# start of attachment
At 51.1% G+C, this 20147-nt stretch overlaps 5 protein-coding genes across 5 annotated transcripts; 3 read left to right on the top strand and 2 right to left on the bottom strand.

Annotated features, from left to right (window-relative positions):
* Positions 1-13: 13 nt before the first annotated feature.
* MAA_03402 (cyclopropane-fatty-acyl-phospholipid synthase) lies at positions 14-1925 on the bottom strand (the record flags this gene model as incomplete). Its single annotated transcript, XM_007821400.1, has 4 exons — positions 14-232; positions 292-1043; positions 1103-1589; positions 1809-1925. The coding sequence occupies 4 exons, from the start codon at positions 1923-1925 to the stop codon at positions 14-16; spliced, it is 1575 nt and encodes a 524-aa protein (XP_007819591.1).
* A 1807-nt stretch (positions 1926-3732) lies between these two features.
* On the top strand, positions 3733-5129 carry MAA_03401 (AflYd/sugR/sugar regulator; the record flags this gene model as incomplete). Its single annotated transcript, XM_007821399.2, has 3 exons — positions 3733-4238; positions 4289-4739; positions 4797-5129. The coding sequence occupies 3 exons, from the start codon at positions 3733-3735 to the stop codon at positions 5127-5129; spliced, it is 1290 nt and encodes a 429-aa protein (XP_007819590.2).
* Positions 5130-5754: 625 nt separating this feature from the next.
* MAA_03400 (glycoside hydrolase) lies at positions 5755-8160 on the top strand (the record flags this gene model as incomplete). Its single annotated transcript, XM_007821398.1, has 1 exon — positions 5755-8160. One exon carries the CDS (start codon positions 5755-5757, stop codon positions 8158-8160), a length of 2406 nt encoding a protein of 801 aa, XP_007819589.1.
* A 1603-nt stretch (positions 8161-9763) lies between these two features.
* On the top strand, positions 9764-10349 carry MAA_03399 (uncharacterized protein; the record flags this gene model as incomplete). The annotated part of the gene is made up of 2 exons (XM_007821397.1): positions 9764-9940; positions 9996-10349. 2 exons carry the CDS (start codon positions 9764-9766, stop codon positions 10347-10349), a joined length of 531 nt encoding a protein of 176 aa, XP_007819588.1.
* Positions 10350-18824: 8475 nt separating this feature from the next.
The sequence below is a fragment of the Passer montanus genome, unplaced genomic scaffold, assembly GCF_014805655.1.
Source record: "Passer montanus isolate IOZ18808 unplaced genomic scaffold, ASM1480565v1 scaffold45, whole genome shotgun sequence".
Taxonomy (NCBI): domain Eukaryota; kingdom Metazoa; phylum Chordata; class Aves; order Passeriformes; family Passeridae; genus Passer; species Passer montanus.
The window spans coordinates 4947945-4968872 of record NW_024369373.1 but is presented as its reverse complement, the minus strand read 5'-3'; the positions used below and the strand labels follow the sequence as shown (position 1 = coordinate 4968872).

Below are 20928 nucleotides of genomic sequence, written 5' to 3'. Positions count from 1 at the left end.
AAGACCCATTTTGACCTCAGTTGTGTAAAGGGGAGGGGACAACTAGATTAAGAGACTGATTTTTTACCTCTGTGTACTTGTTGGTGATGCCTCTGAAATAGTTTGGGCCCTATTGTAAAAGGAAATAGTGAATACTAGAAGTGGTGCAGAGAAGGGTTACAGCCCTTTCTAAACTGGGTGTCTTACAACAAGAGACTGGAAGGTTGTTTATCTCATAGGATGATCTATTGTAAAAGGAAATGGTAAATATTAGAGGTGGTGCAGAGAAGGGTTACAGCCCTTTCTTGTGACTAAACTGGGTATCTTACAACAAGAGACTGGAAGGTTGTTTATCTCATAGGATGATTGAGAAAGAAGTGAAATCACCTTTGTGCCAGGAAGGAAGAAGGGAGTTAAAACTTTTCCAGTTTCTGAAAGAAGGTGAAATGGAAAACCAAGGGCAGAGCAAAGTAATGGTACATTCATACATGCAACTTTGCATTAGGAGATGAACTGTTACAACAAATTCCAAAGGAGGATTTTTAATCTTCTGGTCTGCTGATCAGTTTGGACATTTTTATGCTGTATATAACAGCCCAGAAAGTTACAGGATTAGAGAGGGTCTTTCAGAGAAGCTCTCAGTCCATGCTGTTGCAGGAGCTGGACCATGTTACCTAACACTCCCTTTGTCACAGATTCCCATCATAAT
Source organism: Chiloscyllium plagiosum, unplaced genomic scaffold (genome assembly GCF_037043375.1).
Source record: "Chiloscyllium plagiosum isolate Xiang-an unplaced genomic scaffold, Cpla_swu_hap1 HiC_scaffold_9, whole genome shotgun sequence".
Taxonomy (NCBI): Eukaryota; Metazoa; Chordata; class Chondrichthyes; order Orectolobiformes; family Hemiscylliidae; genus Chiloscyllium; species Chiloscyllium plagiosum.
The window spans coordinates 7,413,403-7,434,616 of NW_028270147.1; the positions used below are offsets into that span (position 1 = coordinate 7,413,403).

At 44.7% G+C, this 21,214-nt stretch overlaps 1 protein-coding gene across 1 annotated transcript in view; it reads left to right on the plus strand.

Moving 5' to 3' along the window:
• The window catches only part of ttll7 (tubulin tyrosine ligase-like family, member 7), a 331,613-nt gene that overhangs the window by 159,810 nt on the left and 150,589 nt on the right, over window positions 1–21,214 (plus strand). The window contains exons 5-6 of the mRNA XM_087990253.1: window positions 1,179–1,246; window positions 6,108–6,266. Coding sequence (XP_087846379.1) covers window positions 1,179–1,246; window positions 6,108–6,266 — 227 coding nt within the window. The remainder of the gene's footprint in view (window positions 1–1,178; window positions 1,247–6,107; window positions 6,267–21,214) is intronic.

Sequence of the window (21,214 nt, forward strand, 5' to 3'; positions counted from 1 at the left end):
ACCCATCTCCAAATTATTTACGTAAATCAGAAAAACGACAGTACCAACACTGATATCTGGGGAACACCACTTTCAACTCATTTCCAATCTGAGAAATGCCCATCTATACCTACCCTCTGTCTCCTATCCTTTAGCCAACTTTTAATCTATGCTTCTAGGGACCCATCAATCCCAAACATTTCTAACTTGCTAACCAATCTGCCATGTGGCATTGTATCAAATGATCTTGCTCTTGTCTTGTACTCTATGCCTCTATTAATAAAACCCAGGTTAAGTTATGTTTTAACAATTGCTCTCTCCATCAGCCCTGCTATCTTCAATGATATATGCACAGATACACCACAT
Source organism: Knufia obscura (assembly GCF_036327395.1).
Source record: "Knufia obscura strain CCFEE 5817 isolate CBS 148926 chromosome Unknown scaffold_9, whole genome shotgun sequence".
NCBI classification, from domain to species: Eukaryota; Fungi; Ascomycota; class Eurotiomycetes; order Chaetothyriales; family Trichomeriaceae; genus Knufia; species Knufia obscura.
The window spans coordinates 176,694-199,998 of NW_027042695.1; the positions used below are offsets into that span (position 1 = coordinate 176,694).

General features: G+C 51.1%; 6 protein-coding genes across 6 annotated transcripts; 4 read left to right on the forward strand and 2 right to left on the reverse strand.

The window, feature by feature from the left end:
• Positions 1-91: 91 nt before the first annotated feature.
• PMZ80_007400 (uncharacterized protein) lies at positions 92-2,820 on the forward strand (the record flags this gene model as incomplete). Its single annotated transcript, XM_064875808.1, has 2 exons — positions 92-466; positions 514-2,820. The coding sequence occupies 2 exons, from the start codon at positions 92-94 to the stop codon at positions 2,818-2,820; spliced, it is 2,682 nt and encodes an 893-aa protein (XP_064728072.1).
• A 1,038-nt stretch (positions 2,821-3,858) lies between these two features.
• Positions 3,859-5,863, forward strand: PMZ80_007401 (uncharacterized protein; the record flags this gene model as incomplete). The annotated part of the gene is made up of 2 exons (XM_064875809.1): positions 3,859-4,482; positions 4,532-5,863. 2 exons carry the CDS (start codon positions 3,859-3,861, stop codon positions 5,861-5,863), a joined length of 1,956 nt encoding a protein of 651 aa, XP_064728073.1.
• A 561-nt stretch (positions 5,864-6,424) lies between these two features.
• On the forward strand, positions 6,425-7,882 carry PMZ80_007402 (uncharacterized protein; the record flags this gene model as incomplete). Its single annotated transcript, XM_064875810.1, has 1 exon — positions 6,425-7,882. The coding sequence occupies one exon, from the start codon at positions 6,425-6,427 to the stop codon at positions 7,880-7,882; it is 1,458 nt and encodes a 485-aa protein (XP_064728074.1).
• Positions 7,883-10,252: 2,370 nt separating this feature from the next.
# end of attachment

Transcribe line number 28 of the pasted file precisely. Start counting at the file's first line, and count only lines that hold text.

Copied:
Source record: "Knufia obscura strain CCFEE 5817 isolate CBS 148926 chromosome Unknown scaffold_9, whole genome shotgun sequence".